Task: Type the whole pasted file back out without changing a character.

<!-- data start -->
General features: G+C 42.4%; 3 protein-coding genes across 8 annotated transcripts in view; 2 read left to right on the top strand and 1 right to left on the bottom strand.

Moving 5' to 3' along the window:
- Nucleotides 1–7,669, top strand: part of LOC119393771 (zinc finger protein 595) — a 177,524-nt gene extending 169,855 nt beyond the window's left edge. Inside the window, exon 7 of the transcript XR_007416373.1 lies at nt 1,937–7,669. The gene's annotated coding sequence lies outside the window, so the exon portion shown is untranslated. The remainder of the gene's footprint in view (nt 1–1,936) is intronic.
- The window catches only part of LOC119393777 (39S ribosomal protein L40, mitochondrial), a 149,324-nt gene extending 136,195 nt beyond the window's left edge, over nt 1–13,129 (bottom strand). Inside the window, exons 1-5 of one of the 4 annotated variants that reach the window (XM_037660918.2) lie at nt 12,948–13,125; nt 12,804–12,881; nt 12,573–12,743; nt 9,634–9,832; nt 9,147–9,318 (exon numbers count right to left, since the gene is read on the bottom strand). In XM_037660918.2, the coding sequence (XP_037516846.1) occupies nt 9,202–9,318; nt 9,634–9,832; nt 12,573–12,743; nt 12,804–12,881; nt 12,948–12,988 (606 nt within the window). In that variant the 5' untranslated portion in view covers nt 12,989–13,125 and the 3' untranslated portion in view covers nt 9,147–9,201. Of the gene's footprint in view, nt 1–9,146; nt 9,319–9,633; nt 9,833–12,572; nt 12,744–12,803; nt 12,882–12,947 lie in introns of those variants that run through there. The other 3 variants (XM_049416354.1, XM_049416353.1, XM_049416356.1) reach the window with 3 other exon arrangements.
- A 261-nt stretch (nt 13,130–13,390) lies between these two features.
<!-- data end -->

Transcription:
General features: G+C 42.4%; 3 protein-coding genes across 8 annotated transcripts in view; 2 read left to right on the top strand and 1 right to left on the bottom strand.

Moving 5' to 3' along the window:
- Nucleotides 1–7,669, top strand: part of LOC119393771 (zinc finger protein 595) — a 177,524-nt gene extending 169,855 nt beyond the window's left edge. Inside the window, exon 7 of the transcript XR_007416373.1 lies at nt 1,937–7,669. The gene's annotated coding sequence lies outside the window, so the exon portion shown is untranslated. The remainder of the gene's footprint in view (nt 1–1,936) is intronic.
- The window catches only part of LOC119393777 (39S ribosomal protein L40, mitochondrial), a 149,324-nt gene extending 136,195 nt beyond the window's left edge, over nt 1–13,129 (bottom strand). Inside the window, exons 1-5 of one of the 4 annotated variants that reach the window (XM_037660918.2) lie at nt 12,948–13,125; nt 12,804–12,881; nt 12,573–12,743; nt 9,634–9,832; nt 9,147–9,318 (exon numbers count right to left, since the gene is read on the bottom strand). In XM_037660918.2, the coding sequence (XP_037516846.1) occupies nt 9,202–9,318; nt 9,634–9,832; nt 12,573–12,743; nt 12,804–12,881; nt 12,948–12,988 (606 nt within the window). In that variant the 5' untranslated portion in view covers nt 12,989–13,125 and the 3' untranslated portion in view covers nt 9,147–9,201. Of the gene's footprint in view, nt 1–9,146; nt 9,319–9,633; nt 9,833–12,572; nt 12,744–12,803; nt 12,882–12,947 lie in introns of those variants that run through there. The other 3 variants (XM_049416354.1, XM_049416353.1, XM_049416356.1) reach the window with 3 other exon arrangements.
- A 261-nt stretch (nt 13,130–13,390) lies between these two features.